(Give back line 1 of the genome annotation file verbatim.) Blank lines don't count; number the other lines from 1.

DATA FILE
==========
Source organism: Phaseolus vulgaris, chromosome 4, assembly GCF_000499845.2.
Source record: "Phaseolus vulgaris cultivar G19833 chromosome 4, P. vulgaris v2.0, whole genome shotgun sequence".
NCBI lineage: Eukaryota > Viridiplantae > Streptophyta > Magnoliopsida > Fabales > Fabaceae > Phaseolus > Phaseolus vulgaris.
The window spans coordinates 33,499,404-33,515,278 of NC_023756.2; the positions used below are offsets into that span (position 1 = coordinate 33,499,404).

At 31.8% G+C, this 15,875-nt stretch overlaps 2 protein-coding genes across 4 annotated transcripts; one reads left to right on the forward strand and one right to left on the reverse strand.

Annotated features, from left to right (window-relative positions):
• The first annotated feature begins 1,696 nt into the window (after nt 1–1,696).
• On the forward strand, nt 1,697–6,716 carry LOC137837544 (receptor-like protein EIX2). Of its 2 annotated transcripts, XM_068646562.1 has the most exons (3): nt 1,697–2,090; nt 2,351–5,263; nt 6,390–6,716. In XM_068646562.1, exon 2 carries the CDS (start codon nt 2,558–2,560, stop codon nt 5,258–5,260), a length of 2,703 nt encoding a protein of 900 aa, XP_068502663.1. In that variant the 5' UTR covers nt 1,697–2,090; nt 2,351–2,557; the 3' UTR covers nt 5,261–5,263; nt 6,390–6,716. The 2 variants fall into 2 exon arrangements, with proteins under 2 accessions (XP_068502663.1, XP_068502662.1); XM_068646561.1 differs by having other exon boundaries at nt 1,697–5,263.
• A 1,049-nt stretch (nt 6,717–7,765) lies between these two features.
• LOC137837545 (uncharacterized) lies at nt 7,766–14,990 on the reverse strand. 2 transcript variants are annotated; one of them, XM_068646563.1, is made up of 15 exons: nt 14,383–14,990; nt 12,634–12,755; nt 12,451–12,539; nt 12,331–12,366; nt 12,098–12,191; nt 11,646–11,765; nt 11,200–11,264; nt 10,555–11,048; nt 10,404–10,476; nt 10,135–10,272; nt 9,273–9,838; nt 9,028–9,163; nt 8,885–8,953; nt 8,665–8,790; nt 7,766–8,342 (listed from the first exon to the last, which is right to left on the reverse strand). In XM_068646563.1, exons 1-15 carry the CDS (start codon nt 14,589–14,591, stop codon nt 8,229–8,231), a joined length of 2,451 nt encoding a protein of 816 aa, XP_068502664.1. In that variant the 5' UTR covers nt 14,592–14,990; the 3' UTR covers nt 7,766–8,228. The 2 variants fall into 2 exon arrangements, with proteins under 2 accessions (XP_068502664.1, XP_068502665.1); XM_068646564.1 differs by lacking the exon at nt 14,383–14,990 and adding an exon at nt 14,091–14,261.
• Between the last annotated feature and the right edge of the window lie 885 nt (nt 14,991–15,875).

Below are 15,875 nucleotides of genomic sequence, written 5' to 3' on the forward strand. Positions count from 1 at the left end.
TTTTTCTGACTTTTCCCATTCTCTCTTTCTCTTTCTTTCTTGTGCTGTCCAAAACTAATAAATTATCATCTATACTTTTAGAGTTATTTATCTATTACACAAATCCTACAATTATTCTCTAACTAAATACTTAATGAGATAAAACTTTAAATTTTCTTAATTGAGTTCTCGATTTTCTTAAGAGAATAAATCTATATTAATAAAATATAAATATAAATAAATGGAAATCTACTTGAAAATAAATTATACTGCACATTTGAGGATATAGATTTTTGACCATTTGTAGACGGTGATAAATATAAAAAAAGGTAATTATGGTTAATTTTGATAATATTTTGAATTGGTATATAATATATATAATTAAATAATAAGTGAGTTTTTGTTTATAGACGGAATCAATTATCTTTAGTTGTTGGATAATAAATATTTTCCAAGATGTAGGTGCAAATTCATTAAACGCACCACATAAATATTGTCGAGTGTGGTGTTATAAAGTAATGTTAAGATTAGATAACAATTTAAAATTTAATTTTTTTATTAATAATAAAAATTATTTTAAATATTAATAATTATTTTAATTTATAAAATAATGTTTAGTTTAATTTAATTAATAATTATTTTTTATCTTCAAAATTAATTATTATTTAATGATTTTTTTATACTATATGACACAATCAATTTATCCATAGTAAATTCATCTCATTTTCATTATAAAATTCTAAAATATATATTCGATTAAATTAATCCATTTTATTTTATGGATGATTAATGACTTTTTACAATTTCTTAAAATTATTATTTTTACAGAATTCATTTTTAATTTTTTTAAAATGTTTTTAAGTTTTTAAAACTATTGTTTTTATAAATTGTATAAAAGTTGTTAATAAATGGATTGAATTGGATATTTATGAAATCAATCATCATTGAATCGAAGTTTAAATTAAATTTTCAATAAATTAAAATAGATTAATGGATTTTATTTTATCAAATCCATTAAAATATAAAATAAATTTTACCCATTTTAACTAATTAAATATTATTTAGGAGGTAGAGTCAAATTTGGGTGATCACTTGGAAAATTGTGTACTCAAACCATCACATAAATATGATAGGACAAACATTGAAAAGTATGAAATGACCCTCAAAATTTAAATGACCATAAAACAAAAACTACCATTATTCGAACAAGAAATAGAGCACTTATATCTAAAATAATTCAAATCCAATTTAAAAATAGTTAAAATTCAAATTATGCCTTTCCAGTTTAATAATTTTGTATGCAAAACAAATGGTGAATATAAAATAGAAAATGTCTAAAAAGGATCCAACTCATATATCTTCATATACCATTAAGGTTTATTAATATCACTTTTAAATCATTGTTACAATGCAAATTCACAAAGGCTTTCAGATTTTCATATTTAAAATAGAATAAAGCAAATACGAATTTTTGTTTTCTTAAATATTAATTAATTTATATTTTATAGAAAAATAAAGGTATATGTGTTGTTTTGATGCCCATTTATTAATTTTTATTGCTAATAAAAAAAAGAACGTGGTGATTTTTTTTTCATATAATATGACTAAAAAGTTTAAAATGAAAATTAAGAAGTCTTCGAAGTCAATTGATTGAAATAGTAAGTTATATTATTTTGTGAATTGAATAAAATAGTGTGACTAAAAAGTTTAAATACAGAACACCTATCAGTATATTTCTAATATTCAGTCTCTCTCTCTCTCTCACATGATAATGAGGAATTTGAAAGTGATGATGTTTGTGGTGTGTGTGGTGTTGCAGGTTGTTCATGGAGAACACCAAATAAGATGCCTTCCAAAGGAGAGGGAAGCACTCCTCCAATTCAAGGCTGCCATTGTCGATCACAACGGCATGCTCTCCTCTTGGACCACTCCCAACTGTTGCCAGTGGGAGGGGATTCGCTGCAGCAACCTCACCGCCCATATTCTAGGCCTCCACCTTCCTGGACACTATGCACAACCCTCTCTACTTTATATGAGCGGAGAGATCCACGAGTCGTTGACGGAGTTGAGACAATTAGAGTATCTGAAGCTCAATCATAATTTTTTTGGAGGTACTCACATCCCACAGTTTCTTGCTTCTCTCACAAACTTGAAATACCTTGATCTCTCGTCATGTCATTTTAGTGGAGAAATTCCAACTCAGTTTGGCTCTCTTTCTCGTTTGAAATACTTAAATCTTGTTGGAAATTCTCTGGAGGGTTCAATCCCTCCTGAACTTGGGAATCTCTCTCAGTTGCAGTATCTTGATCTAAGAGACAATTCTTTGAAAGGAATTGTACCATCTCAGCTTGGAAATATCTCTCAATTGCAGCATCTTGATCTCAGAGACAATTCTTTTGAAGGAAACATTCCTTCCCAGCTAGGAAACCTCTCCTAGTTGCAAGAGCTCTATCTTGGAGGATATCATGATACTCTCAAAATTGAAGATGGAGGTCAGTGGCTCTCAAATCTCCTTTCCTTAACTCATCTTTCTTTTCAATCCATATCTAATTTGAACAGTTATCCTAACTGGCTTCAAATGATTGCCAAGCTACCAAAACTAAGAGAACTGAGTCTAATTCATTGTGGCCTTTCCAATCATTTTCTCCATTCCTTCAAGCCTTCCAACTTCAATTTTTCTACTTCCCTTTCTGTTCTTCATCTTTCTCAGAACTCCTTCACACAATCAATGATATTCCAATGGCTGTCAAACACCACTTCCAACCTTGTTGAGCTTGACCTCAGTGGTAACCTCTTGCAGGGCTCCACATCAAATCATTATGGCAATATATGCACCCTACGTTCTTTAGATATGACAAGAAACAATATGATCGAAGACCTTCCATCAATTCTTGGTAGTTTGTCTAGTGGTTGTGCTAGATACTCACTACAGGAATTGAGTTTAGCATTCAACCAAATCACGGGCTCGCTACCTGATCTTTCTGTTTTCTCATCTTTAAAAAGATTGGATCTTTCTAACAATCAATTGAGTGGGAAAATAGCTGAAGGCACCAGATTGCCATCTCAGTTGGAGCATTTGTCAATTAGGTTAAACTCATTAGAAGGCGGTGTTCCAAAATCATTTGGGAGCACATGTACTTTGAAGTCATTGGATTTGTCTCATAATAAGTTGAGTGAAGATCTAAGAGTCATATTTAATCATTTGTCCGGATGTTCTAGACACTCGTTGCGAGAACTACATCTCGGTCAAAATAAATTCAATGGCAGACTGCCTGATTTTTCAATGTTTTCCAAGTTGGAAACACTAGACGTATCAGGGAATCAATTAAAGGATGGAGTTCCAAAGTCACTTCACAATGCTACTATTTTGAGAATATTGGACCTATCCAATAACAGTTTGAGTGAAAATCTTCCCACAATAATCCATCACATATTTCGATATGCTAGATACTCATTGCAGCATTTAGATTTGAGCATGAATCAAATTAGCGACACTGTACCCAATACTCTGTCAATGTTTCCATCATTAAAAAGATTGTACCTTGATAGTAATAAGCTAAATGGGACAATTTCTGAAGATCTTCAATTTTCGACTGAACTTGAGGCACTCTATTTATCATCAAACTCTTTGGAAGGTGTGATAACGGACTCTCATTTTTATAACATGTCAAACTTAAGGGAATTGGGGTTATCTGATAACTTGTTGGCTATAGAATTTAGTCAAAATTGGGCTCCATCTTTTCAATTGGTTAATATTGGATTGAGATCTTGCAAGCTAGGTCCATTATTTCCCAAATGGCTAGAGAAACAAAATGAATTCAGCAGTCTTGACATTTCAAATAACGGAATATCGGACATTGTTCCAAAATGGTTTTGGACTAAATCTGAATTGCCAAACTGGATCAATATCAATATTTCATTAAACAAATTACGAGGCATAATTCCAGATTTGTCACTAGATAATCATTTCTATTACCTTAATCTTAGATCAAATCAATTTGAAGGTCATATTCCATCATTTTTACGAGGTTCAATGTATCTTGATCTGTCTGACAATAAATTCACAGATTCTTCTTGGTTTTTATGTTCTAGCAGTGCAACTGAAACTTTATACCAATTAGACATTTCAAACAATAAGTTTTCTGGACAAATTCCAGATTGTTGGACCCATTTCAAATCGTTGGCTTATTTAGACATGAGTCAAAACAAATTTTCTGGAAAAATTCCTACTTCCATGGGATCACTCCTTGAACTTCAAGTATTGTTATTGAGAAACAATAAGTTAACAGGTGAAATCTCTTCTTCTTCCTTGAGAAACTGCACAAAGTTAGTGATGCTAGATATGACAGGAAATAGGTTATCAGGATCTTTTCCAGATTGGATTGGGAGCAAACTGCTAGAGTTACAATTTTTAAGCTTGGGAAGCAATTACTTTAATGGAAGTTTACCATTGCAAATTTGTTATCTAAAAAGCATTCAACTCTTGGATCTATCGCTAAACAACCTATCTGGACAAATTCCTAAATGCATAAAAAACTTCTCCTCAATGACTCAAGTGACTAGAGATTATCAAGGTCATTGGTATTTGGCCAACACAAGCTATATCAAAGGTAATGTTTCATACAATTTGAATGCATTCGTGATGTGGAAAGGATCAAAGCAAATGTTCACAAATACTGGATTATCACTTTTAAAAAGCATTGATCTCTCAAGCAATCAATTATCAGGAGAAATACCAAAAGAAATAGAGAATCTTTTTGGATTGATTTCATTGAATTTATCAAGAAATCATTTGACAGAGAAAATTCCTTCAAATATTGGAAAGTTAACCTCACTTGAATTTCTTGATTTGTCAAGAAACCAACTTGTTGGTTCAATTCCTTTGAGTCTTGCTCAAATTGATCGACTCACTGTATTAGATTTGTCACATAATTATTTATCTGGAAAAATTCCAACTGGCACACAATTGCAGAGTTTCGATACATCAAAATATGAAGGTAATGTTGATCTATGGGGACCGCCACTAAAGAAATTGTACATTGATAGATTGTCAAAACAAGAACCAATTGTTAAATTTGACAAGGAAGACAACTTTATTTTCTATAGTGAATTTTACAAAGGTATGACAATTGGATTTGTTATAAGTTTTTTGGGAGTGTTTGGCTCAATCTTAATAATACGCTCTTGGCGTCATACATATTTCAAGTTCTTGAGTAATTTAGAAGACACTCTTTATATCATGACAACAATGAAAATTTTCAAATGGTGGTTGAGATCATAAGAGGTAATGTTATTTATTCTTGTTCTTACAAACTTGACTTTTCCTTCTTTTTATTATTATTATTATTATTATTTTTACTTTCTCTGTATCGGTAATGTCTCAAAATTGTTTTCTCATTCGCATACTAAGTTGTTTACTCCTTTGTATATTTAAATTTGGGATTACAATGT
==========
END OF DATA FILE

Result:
Source organism: Phaseolus vulgaris, chromosome 4, assembly GCF_000499845.2.